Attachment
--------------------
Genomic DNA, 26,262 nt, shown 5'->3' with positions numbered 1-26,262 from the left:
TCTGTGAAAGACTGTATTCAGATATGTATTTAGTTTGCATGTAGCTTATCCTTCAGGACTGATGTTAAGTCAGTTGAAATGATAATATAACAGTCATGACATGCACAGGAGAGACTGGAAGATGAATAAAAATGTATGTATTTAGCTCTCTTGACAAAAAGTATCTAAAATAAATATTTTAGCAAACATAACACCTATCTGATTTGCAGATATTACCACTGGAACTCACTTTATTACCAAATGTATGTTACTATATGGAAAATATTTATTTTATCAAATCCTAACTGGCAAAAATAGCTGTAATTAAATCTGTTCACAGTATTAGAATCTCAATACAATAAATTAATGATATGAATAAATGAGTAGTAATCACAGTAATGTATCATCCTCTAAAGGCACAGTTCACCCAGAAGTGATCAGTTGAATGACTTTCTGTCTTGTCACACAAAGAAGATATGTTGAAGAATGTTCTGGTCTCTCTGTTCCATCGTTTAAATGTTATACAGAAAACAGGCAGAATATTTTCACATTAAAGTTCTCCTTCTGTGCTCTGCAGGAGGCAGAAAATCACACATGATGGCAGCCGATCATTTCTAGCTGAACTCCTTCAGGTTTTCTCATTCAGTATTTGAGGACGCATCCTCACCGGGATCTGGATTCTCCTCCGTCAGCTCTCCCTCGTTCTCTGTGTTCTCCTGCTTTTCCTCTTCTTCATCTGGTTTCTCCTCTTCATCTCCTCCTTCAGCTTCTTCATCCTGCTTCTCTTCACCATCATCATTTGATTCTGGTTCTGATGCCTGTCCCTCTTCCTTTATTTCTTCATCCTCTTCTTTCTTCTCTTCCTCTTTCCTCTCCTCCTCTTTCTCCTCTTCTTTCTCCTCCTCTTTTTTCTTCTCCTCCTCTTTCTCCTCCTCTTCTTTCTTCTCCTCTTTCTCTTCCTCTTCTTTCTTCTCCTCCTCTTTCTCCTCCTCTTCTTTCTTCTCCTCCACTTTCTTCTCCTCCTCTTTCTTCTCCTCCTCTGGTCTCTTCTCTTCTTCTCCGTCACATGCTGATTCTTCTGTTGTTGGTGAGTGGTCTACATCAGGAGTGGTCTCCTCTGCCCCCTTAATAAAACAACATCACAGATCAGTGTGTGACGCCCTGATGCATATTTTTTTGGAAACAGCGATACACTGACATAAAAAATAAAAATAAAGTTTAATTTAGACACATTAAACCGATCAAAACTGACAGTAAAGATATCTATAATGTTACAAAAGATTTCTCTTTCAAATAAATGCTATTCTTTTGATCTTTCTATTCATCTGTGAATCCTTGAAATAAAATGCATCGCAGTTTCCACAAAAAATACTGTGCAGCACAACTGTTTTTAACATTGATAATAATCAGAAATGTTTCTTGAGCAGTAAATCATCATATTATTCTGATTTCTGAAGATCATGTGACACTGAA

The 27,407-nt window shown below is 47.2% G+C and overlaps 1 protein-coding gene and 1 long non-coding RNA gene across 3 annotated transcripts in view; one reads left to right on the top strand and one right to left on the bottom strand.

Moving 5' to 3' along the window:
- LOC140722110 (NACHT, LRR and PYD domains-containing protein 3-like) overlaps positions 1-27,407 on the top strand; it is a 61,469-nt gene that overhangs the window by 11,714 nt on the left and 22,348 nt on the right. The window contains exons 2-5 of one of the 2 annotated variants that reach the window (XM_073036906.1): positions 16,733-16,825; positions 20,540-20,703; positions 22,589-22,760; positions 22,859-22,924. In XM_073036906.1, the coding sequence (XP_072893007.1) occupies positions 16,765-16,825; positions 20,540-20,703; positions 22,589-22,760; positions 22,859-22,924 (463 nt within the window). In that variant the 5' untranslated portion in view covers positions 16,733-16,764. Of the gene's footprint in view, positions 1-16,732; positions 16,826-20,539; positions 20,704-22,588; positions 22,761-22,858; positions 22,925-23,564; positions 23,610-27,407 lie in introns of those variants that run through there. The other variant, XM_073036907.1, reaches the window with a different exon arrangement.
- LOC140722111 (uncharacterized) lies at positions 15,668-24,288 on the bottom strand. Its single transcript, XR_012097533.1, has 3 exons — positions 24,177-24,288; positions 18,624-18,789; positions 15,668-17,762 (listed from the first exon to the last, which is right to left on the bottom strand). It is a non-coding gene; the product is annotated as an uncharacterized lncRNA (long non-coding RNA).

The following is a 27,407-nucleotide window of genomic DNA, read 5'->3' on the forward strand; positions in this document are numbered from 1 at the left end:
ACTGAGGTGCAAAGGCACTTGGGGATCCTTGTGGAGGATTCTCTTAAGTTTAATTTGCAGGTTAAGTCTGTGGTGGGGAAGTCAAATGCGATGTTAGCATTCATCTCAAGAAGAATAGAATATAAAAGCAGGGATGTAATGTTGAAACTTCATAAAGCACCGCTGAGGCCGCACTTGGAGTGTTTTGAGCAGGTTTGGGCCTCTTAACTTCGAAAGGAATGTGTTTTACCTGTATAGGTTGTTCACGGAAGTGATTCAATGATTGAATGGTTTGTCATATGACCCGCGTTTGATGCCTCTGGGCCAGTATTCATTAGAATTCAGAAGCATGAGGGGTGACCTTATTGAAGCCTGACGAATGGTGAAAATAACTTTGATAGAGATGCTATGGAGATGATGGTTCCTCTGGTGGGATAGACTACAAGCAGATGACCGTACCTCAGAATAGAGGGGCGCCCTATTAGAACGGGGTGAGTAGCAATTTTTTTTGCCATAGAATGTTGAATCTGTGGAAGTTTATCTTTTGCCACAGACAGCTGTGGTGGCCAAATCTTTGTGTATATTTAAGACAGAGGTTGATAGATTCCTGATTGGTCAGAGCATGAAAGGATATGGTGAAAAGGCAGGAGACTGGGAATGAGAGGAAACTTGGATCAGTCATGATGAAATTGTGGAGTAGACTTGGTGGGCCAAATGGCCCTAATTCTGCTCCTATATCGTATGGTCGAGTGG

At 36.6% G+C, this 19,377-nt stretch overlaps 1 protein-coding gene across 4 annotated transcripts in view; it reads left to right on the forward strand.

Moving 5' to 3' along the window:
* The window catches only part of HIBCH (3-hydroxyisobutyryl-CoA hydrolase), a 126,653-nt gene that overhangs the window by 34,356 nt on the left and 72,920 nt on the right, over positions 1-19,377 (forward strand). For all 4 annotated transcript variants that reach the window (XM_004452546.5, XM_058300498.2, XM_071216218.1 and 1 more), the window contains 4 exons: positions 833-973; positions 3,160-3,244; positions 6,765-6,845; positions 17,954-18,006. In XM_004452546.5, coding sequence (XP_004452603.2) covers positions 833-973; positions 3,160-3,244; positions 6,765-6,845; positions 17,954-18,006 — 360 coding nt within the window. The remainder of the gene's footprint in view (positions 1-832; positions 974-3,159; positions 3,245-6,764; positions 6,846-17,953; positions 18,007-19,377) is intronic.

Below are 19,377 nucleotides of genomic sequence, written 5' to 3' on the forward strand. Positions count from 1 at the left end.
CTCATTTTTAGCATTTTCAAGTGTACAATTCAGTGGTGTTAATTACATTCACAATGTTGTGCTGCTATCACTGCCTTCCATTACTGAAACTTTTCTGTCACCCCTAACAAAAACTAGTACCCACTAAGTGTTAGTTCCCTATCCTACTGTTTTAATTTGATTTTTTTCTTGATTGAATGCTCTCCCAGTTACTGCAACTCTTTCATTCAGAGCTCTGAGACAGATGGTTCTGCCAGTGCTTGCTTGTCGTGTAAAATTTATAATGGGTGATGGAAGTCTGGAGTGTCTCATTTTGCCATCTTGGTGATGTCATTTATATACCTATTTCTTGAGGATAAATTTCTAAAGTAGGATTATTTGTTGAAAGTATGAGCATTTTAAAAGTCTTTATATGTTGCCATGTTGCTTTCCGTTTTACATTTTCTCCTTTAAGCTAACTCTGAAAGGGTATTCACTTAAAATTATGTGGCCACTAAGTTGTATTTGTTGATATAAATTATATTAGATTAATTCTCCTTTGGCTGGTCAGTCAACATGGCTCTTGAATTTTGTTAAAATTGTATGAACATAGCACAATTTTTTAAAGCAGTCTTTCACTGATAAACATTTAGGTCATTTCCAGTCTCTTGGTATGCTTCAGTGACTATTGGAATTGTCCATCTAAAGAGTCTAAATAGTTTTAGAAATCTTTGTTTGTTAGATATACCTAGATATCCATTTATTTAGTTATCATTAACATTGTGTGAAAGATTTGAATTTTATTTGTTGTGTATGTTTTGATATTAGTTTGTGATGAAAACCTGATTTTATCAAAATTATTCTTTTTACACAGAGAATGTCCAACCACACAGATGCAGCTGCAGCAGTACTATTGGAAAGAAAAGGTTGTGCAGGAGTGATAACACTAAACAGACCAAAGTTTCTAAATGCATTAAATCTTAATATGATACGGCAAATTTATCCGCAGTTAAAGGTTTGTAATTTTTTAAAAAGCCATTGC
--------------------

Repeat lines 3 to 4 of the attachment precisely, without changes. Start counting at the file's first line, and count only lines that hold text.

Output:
The 27,407-nt window shown below is 47.2% G+C and overlaps 1 protein-coding gene and 1 long non-coding RNA gene across 3 annotated transcripts in view; one reads left to right on the top strand and one right to left on the bottom strand.

Moving 5' to 3' along the window: